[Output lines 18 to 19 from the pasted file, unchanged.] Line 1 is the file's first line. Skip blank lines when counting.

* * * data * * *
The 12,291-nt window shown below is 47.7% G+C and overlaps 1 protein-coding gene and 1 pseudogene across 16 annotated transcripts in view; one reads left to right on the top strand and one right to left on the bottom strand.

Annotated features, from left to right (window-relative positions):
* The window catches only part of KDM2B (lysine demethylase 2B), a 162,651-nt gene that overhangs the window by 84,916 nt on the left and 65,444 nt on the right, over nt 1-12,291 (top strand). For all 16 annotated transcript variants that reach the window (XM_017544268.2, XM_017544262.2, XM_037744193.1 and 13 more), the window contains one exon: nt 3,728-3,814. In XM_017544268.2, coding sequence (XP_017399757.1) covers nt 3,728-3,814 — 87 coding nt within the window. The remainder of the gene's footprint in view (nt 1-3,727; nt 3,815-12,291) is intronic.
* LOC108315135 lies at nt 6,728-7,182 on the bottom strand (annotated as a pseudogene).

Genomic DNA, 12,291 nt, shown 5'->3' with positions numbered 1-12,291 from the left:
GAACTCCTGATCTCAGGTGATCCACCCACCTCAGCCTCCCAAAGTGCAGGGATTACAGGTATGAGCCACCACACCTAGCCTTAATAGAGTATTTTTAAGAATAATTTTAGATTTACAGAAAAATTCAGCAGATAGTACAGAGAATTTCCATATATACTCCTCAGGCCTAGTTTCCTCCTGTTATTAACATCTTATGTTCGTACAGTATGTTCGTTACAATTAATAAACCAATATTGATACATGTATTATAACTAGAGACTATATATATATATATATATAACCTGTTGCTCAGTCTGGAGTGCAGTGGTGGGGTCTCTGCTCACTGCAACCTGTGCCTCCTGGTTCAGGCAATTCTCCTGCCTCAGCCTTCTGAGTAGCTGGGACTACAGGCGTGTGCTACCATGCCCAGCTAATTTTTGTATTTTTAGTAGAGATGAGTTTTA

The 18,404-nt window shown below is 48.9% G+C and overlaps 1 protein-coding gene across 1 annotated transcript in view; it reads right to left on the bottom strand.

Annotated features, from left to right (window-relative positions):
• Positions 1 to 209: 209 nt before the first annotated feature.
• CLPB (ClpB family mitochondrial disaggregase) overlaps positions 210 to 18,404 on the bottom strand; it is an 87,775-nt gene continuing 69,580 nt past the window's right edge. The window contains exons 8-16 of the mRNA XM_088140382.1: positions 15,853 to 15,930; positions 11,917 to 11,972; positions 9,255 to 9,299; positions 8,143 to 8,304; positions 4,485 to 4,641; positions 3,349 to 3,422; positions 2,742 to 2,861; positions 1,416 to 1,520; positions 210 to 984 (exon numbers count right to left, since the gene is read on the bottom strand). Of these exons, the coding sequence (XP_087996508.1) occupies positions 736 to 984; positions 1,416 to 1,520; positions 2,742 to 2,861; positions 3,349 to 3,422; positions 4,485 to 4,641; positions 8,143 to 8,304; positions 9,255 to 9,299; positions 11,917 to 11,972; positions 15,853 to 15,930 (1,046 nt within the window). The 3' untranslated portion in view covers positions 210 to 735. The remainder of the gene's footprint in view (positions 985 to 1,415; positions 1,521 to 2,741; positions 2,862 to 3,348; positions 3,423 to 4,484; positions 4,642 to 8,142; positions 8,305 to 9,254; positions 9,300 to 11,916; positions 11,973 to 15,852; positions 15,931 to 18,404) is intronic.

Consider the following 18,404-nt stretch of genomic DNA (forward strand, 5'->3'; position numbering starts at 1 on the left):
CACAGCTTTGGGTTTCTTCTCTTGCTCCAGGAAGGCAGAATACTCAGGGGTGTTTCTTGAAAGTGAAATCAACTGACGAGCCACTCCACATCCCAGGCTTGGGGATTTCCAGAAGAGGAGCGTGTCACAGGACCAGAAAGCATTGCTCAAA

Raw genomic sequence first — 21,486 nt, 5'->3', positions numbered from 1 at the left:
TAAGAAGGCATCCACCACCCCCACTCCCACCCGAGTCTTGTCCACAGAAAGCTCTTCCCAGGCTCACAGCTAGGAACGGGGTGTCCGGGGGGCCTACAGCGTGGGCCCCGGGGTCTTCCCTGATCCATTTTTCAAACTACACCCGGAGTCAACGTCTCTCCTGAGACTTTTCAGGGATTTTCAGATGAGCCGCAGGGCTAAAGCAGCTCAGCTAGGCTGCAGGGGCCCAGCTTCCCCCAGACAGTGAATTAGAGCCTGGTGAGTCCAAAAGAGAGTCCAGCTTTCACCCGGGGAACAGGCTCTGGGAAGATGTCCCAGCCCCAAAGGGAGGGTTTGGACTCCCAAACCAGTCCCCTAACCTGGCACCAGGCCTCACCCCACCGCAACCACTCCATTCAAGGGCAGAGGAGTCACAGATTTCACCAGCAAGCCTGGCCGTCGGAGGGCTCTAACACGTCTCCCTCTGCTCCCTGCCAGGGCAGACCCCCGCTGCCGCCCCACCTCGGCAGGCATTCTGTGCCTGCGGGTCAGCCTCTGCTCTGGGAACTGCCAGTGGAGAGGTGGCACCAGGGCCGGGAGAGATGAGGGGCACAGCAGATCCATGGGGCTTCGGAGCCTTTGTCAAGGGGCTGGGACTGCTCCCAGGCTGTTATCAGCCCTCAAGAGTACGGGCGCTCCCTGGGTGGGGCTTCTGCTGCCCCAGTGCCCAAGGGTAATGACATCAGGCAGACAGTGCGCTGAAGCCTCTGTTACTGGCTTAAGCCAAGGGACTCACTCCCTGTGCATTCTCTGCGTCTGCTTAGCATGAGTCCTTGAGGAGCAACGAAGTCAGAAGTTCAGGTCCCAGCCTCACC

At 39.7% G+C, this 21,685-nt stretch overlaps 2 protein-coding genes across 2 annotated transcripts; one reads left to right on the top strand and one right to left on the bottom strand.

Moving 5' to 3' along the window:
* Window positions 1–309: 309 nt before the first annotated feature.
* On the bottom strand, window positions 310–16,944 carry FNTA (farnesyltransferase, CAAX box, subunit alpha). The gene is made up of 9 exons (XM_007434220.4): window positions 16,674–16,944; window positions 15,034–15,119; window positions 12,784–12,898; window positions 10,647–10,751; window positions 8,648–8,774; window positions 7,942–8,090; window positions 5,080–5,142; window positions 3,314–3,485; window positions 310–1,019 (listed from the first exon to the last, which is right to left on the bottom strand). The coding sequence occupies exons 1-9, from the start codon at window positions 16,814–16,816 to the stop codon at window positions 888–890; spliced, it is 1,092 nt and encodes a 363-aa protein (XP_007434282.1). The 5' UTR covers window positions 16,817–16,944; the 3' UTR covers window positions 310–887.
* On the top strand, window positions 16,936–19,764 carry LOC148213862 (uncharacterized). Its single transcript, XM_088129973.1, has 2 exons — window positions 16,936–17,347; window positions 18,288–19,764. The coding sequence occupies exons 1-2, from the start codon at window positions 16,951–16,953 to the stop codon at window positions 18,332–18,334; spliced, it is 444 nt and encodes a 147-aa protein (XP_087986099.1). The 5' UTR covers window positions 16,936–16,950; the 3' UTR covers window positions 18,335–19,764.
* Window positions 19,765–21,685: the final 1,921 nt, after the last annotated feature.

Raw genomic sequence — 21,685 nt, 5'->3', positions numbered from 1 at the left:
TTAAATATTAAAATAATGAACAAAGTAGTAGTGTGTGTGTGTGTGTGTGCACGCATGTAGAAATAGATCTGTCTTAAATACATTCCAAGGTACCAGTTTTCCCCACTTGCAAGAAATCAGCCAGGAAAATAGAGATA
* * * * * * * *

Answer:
* On the bottom strand, window positions 310–16,944 carry FNTA (farnesyltransferase, CAAX box, subunit alpha). The gene is made up of 9 exons (XM_007434220.4): window positions 16,674–16,944; window positions 15,034–15,119; window positions 12,784–12,898; window positions 10,647–10,751; window positions 8,648–8,774; window positions 7,942–8,090; window positions 5,080–5,142; window positions 3,314–3,485; window positions 310–1,019 (listed from the first exon to the last, which is right to left on the bottom strand). The coding sequence occupies exons 1-9, from the start codon at window positions 16,814–16,816 to the stop codon at window positions 888–890; spliced, it is 1,092 nt and encodes a 363-aa protein (XP_007434282.1). The 5' UTR covers window positions 16,817–16,944; the 3' UTR covers window positions 310–887.
* On the top strand, window positions 16,936–19,764 carry LOC148213862 (uncharacterized). Its single transcript, XM_088129973.1, has 2 exons — window positions 16,936–17,347; window positions 18,288–19,764. The coding sequence occupies exons 1-2, from the start codon at window positions 16,951–16,953 to the stop codon at window positions 18,332–18,334; spliced, it is 444 nt and encodes a 147-aa protein (XP_087986099.1). The 5' UTR covers window positions 16,936–16,950; the 3' UTR covers window positions 18,335–19,764.